Loon Island Lighthouse is a small lighthouse on a 10 mile long lake on Lake Sunapee, NH. The lighthouse is located just outside Sunapee Harbor on Loon Island.
Typically, New England tales are full of oddities and the Loon Island Lighthouse tale is no different. In the late 1800's Lake Sunapee was a huge summer destination for travelers from NY, NJ and CT. Visitors arrived by train into Sunapee Harbor and then boarded steamships that cruised the lake depositing people at resorts and family estates on the lake shore.
In 1891 a steamer ship struck an underwater ledge at Loon Island. In response, in 1893 a wooden tower was built by the owners of the ships.
In 1896 while the fire department was doing maintenance on the tower, it caught fire! Using the only bucket available on the island, the fireman threw lake water on the fire. Then, being true Yankees, they finished the repairs.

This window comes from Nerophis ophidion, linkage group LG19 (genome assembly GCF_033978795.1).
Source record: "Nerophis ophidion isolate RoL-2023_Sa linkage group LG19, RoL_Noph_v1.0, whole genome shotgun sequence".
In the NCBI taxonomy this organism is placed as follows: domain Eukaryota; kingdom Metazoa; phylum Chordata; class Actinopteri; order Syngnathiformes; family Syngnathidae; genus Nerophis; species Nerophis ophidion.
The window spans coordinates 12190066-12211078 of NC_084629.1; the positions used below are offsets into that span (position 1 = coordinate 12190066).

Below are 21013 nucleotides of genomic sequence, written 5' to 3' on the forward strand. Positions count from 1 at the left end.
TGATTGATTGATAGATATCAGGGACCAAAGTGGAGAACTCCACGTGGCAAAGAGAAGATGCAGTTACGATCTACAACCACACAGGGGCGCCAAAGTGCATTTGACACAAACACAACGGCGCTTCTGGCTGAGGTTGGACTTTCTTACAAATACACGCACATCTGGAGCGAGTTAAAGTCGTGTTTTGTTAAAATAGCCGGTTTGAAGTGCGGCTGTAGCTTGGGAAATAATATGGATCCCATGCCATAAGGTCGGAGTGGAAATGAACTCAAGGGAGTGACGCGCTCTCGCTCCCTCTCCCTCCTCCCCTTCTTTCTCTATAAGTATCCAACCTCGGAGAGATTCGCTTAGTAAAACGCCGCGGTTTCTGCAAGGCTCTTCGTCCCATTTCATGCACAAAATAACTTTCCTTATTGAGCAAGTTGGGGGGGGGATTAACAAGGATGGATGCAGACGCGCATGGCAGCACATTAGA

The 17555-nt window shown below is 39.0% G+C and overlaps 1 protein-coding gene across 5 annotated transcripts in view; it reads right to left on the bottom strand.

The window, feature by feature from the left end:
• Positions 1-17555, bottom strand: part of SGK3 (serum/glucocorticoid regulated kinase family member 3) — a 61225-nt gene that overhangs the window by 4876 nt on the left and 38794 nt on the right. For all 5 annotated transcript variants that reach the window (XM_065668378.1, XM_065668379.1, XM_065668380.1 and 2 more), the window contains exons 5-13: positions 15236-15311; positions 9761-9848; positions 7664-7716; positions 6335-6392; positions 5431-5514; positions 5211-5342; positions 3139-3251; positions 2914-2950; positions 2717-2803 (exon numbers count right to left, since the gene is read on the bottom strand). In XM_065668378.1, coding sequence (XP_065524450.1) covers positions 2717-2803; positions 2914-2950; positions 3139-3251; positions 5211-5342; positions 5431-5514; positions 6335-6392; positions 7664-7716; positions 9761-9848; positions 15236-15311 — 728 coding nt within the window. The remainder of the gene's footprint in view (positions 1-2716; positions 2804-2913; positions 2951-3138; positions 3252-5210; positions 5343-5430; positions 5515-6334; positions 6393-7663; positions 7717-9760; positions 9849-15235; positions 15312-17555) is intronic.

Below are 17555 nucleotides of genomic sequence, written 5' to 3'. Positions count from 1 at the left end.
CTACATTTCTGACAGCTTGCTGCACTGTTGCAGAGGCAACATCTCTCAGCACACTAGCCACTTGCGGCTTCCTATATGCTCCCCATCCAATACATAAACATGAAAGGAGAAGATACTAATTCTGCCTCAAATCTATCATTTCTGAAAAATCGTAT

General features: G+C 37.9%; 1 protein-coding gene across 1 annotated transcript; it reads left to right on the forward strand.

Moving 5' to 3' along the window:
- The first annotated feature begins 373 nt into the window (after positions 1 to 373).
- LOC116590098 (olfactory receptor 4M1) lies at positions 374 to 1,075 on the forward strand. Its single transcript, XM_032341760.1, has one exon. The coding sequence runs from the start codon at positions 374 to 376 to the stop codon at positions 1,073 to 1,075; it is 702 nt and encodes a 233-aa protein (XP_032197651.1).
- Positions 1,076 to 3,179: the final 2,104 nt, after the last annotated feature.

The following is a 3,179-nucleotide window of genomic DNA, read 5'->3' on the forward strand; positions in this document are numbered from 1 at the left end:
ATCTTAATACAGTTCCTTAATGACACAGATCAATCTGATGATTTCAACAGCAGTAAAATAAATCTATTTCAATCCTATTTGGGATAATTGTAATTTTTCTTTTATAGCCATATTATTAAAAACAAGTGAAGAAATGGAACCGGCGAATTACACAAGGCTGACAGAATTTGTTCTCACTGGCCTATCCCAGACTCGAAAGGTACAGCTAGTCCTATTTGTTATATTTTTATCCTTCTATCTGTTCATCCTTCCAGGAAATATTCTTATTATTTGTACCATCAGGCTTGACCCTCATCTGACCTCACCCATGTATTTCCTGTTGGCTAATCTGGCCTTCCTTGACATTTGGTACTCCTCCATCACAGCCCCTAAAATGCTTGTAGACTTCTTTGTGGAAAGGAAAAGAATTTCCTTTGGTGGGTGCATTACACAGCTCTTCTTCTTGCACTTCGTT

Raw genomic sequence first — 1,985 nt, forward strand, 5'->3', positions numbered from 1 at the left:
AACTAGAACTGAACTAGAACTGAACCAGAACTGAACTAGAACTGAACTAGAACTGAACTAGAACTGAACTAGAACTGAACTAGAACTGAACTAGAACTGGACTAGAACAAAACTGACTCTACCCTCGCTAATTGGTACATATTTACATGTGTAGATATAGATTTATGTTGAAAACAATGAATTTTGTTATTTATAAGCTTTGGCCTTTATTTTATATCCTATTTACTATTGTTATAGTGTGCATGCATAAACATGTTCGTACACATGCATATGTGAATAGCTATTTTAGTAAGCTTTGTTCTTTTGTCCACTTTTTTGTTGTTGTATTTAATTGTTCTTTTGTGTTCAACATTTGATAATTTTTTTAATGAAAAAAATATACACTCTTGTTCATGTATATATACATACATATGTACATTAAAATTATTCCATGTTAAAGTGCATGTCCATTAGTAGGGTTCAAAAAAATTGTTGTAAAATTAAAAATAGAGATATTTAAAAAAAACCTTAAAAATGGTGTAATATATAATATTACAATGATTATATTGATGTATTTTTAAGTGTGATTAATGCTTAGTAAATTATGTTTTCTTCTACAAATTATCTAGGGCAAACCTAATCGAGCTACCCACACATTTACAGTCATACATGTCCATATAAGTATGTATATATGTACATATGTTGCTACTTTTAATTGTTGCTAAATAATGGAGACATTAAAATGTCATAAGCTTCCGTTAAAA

The Great Depression put many lake resorts, hotels and steamships out of business. The economy of the lake changed from being a destination with grand hotels to smaller, privately owned plots of land.
In 1960, lightning struck the tower and burned it to the ground. It was rebuilt that year, funded by private donations. Solar panels were installed in the 1980s.
The Lake Sunapee Protective Association owns the tower today. It is still operated on the lake guiding recreational crafts.